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Wikipedia in its article on 'Glycosuria' says that the renal threshold for glucose (RTG) reabsorption in the kidney is around 160-180 mg/dL. Beyond which the glucose starts to excrete in the urine. But in diabetic people blood glucose exceeds in range of 300-400 mg/dL is prevalent. How this is possible? What prevents the the excretion of excess glucose into urine?

Does it mean more glucose is reabsorbed in the nephrons above its threshold limit? Also, as the glucose is co-transported with sodium, does it mean that glucose reabsorption is tightly coupled with sodium reabsorption? Does sodium play any role in crossing the glucose threshold limit?

Or is it possible that the excess glucose (beyond RTG) is actually excreted out of blood in the kidney but the hyperglycemia is caused by the fresh gluconeogenesis of the body?

Or is it possible that both these mechanisms (RTG is exceeded as well as fresh gluconeogenesis) cause in furthering the hyperglycemia?

Is it possible to measure this state?

Thanks in advance.

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Classic symptoms of untreated diabetes include excessive thirst and urination, and glycosuria. Think about the solute gradient. At some arbitrary number the level of glucose becomes saturated. The kidneys are forced to get rid of the extra glucose in urine. This increases the concentration of solutes in the urine, so where does the water go? Right? So that high blood glucose concentration translates into frequent trips to the bathroom, and frequent need to consume fluids. This can also lead to a fluid/electrolyte imbalance, which is potentially dangerous.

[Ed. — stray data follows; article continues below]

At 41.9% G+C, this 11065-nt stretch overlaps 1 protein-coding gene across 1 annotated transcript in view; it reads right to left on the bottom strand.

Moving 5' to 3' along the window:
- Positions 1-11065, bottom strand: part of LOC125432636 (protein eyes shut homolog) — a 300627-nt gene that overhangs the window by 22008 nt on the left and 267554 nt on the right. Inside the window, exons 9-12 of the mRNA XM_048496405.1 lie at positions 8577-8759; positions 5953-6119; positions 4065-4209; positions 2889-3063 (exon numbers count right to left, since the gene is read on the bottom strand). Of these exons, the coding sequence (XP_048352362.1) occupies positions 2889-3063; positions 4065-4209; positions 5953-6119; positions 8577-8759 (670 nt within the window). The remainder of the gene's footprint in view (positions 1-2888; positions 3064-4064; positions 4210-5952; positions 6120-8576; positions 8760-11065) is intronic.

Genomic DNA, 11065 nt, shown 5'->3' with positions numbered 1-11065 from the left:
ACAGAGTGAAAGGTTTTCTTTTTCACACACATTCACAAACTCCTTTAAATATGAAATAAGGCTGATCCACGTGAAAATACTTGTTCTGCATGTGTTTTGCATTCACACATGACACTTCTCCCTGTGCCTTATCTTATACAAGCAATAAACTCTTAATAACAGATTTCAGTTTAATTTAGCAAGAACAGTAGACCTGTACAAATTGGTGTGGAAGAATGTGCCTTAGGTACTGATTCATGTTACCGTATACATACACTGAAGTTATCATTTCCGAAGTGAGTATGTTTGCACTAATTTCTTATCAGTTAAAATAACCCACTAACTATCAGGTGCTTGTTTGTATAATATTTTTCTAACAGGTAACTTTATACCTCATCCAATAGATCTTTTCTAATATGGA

There's actually a limit to what can be reabsorbed, denoted the transport maximum, but, you can only eliminate so much solute over time, so here's a figure from a Pearson physiology chapter:

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Source

You've got your renal threshold around that 180 mg/dL but look at that excretion kinetic. It's known that the excretion rate increases linearly with the filtration rate above the renal threshold (ref). So say i'm an average male with 400 mg/dL plasma glucose and 50 dL of blood or 20 g of net plasma glucose. All other things held equal, it looks like it could take around 2 hours to clear that glucose on excretion alone, which doesn't typically happen. Clearance is also outlined in that Pearson chapter, and you can measure that by knowing the excretion rate, and the concentration of glucose in the urine and in the plasma.

Data shows, however, that the filtration/reabsorbtion process is maladapted in a diabetes model, and increased plasma glucose levels are maintained by an up-regulation in glucose transporters (thus an increase in the transport maximum), and an increase in the renal threshold (and thus the kidneys only begin to excrete glucose at a significantly higher level) (ref).

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